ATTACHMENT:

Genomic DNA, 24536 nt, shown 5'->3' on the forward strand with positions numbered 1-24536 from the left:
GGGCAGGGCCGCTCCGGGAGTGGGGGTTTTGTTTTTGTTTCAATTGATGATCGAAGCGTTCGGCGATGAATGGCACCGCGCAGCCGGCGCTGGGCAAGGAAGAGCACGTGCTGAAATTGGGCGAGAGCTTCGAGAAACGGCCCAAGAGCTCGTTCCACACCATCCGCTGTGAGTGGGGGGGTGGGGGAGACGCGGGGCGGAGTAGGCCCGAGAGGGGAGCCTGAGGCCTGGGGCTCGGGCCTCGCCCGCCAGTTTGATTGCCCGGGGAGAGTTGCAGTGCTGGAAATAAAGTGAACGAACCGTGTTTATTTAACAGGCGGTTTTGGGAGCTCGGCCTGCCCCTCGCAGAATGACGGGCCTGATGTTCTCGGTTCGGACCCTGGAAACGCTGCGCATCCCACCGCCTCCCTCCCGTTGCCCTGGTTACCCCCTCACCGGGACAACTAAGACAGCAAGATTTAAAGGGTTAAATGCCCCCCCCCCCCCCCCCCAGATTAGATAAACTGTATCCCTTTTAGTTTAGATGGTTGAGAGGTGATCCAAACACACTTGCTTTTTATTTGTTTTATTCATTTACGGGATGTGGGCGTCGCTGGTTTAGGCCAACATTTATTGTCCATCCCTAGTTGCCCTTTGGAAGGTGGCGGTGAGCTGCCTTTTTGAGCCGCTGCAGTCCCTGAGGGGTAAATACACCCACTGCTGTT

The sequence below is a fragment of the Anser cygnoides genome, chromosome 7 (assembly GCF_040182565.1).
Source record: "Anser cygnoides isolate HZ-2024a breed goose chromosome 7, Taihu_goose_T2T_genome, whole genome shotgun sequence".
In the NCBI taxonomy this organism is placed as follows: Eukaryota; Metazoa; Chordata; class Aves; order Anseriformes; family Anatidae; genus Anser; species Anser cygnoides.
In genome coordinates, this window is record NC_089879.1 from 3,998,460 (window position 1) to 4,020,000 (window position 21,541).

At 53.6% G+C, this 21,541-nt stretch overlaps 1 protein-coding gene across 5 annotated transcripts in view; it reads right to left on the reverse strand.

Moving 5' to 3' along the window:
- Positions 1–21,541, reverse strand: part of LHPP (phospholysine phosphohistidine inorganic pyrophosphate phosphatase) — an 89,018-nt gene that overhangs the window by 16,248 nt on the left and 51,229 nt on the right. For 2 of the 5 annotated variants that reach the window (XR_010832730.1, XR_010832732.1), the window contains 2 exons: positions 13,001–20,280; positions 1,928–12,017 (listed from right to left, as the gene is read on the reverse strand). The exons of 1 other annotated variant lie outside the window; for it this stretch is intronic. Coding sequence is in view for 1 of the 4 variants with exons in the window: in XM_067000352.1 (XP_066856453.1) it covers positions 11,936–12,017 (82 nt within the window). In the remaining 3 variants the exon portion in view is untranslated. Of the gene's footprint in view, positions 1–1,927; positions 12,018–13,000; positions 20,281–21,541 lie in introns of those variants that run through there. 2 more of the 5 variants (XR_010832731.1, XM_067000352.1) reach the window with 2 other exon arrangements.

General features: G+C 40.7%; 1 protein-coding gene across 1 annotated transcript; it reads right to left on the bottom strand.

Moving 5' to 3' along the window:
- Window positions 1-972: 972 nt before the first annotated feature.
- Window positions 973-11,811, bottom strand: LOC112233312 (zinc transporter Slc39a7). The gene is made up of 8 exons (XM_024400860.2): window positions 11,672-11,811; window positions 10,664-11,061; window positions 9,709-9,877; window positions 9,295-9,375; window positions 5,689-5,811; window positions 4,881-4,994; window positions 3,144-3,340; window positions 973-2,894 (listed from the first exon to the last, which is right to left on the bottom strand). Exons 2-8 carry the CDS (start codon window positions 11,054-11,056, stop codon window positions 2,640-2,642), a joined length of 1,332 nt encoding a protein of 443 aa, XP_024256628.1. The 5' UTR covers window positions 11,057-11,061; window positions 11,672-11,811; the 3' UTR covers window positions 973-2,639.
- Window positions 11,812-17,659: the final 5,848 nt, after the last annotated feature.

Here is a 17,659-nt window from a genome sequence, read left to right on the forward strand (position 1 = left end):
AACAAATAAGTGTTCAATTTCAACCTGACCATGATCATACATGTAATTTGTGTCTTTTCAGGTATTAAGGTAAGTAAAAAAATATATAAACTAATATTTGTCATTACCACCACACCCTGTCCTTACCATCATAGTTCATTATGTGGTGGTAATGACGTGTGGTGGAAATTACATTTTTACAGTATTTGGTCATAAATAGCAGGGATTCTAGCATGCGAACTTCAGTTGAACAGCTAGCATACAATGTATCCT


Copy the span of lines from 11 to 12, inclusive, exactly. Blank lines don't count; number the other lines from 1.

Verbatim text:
Moving 5' to 3' along the window:
- Window positions 1-972: 972 nt before the first annotated feature.